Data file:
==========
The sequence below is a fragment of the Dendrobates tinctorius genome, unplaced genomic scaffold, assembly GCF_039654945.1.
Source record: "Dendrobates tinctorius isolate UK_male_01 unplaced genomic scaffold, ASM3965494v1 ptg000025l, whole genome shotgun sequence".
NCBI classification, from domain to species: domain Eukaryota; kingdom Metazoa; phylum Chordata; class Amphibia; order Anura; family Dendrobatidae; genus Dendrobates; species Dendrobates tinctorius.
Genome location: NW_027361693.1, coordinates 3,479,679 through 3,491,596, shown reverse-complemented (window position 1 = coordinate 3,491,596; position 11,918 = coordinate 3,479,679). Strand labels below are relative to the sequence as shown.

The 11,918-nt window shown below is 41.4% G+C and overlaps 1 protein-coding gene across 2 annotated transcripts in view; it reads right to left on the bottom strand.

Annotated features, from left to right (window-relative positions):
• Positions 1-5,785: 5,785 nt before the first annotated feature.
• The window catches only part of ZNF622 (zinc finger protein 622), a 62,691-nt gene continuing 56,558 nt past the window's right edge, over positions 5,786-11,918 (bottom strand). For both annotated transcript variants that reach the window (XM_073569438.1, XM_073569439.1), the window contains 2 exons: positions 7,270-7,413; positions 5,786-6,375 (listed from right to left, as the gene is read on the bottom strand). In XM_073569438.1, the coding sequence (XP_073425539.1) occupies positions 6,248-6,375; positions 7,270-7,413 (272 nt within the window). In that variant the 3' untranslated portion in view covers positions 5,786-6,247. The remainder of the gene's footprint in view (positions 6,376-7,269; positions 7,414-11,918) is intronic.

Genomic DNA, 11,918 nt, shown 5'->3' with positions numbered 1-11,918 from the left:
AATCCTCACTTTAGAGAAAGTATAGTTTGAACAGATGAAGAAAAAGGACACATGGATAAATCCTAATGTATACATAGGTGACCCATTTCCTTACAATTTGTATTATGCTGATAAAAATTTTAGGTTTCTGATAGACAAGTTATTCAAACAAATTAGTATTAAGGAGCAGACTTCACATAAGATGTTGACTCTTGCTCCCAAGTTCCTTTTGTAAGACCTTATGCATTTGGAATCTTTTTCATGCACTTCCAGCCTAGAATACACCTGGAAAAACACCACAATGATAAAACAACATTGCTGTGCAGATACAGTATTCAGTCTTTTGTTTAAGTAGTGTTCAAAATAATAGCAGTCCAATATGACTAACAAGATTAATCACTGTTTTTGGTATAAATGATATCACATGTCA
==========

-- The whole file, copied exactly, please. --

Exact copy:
The sequence below is a fragment of the Dendrobates tinctorius genome, unplaced genomic scaffold, assembly GCF_039654945.1.
Source record: "Dendrobates tinctorius isolate UK_male_01 unplaced genomic scaffold, ASM3965494v1 ptg000025l, whole genome shotgun sequence".
NCBI classification, from domain to species: domain Eukaryota; kingdom Metazoa; phylum Chordata; class Amphibia; order Anura; family Dendrobatidae; genus Dendrobates; species Dendrobates tinctorius.
Genome location: NW_027361693.1, coordinates 3,479,679 through 3,491,596, shown reverse-complemented (window position 1 = coordinate 3,491,596; position 11,918 = coordinate 3,479,679). Strand labels below are relative to the sequence as shown.

The 11,918-nt window shown below is 41.4% G+C and overlaps 1 protein-coding gene across 2 annotated transcripts in view; it reads right to left on the bottom strand.

Annotated features, from left to right (window-relative positions):
• Positions 1-5,785: 5,785 nt before the first annotated feature.
• The window catches only part of ZNF622 (zinc finger protein 622), a 62,691-nt gene continuing 56,558 nt past the window's right edge, over positions 5,786-11,918 (bottom strand). For both annotated transcript variants that reach the window (XM_073569438.1, XM_073569439.1), the window contains 2 exons: positions 7,270-7,413; positions 5,786-6,375 (listed from right to left, as the gene is read on the bottom strand). In XM_073569438.1, the coding sequence (XP_073425539.1) occupies positions 6,248-6,375; positions 7,270-7,413 (272 nt within the window). In that variant the 3' untranslated portion in view covers positions 5,786-6,247. The remainder of the gene's footprint in view (positions 6,376-7,269; positions 7,414-11,918) is intronic.

Genomic DNA, 11,918 nt, shown 5'->3' with positions numbered 1-11,918 from the left:
AATCCTCACTTTAGAGAAAGTATAGTTTGAACAGATGAAGAAAAAGGACACATGGATAAATCCTAATGTATACATAGGTGACCCATTTCCTTACAATTTGTATTATGCTGATAAAAATTTTAGGTTTCTGATAGACAAGTTATTCAAACAAATTAGTATTAAGGAGCAGACTTCACATAAGATGTTGACTCTTGCTCCCAAGTTCCTTTTGTAAGACCTTATGCATTTGGAATCTTTTTCATGCACTTCCAGCCTAGAATACACCTGGAAAAACACCACAATGATAAAACAACATTGCTGTGCAGATACAGTATTCAGTCTTTTGTTTAAGTAGTGTTCAAAATAATAGCAGTCCAATATGACTAACAAGATTAATCACTGTTTTTGGTATAAATGATATCACATGTCA